Adult small intestinal transplantation in England and Wales.
Middleton SJ., Pollard S., Friend PJ., Watson C., Calne RY., Davies M., Cameron EAB., Gimson AE., Bradley JA., Shaffer J., Jamieson NV.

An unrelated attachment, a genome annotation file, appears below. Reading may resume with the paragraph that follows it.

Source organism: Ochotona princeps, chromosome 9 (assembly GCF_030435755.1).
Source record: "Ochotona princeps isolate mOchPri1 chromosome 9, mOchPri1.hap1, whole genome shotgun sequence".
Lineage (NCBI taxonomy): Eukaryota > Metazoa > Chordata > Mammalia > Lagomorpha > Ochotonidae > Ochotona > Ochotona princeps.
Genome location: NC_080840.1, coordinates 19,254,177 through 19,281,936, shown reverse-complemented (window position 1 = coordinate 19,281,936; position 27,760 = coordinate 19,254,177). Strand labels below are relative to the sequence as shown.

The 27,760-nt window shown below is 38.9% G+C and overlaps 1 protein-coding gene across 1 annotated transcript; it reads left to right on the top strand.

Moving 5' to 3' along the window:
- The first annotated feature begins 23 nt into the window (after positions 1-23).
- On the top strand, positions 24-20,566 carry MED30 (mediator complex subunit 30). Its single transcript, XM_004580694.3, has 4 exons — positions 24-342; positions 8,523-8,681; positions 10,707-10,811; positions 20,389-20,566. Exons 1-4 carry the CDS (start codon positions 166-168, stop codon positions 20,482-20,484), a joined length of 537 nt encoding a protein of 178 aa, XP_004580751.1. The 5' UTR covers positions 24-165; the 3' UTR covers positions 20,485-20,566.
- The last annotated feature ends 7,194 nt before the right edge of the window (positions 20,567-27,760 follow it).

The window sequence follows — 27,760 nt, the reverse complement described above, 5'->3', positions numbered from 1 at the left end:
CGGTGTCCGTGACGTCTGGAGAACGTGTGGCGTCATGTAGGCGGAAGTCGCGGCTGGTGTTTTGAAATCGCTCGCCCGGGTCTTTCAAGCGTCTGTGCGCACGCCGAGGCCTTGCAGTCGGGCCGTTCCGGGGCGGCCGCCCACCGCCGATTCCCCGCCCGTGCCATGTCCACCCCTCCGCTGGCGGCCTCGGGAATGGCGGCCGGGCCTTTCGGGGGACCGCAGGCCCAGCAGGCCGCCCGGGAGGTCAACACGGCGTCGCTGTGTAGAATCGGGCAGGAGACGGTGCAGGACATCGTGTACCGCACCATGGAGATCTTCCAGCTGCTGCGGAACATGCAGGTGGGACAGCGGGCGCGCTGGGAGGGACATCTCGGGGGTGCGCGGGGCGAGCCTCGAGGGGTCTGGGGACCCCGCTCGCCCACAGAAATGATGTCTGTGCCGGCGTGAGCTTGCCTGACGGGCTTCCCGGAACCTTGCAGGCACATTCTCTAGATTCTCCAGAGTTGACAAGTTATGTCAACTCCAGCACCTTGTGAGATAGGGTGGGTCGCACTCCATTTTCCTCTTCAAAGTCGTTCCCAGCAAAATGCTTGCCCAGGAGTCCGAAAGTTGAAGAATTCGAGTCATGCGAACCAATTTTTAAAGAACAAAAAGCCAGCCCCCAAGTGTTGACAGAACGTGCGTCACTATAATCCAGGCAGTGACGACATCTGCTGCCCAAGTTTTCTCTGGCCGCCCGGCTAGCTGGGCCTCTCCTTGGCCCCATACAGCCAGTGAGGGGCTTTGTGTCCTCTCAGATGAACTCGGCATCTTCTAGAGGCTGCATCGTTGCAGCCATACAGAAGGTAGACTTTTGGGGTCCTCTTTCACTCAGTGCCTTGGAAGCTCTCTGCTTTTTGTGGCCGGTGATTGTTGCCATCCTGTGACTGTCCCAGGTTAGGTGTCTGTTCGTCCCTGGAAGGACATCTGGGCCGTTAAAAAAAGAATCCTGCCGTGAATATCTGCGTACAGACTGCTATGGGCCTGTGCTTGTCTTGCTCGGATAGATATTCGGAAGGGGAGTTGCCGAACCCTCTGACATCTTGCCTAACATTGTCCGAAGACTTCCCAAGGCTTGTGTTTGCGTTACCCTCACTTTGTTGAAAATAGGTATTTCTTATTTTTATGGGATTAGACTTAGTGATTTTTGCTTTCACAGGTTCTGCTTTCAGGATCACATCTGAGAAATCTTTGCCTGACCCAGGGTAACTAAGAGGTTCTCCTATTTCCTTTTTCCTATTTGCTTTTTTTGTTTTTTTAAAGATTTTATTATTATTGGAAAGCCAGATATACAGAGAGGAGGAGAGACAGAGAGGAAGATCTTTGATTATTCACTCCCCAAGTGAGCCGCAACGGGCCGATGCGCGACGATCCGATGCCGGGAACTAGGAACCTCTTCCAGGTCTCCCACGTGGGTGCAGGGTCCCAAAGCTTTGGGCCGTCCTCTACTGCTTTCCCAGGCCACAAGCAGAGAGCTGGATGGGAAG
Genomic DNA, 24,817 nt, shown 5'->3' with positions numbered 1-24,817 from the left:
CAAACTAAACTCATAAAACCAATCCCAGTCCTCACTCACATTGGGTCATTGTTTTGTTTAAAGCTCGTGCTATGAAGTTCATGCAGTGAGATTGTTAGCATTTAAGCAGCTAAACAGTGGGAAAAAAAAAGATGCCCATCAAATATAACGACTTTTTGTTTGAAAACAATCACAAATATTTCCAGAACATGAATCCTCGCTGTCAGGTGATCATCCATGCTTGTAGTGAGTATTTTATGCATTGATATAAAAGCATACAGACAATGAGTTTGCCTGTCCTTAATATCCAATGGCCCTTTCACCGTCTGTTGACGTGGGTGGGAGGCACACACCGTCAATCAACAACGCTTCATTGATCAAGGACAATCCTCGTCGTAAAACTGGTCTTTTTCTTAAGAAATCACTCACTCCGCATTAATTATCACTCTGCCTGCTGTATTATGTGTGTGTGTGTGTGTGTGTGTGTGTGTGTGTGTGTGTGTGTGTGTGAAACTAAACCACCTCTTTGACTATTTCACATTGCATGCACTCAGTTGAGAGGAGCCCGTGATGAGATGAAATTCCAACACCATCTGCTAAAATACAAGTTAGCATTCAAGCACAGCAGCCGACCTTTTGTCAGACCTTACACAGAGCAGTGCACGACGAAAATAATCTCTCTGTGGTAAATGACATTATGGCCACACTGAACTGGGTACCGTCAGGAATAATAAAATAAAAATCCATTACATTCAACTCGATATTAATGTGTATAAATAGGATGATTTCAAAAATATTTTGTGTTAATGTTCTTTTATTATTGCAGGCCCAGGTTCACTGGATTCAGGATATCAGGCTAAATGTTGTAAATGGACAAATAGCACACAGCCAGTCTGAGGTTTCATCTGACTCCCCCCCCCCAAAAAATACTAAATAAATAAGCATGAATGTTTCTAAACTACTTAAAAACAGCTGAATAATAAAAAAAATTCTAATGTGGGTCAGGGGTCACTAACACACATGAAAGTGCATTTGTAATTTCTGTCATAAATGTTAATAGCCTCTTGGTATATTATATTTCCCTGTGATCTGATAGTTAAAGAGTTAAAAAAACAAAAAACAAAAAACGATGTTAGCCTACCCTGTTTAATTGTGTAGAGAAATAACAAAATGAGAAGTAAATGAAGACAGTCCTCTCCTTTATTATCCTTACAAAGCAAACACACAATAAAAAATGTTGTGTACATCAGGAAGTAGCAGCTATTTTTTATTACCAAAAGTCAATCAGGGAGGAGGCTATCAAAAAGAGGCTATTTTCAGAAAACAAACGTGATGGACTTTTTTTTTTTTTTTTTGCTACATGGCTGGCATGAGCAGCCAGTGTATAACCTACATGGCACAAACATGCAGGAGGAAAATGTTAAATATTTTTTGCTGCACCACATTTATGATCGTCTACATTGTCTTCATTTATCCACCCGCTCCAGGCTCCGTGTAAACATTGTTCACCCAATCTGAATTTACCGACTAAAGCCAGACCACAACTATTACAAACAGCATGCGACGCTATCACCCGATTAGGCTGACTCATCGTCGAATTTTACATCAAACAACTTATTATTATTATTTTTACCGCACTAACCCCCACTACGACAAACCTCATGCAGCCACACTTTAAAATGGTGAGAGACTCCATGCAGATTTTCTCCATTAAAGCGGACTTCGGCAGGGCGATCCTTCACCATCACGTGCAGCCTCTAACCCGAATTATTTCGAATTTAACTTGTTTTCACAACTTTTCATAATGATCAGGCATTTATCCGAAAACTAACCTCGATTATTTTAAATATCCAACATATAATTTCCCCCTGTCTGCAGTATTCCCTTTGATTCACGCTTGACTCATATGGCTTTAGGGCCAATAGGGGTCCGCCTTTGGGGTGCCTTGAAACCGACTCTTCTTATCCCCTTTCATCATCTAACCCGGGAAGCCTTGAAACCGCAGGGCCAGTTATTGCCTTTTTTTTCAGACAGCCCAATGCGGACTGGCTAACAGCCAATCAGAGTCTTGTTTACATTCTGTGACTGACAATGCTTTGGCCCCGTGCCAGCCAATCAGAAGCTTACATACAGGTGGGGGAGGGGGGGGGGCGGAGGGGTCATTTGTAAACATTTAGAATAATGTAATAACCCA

BACKGROUND: In 1996 two transplantation centres in the UK were commissioned by the National Specialist Commissioning Advisory Group for England and Wales to assess small intestinal transplantation in adults. The joint experience of the two centres is presented. METHODS: Patients with irreversible small intestinal failure and complications of parenteral nutrition, and those with abdominal disease requiring extensive visceral resection, were assessed as candidates and where appropriate listed for surgery. RESULTS: Thirty-six patients were assessed for small intestinal transplantation and, of these, 14 underwent surgery. Twelve patients survived the transplantation procedure. Of these, seven patients were alive at 1 year, five at 3 years and three at 5 years. Three patients remain alive. Patient and graft survival improved with experience; the 1-year survival rate improved in the last 4 years of this experience from 43 to 57 per cent, and the 3-year survival rate from 29 to 43 per cent. CONCLUSION: Small intestinal transplantation is associated with a high mortality rate but may benefit carefully selected patients in whom conservative management is likely to carry a greater mortality rate.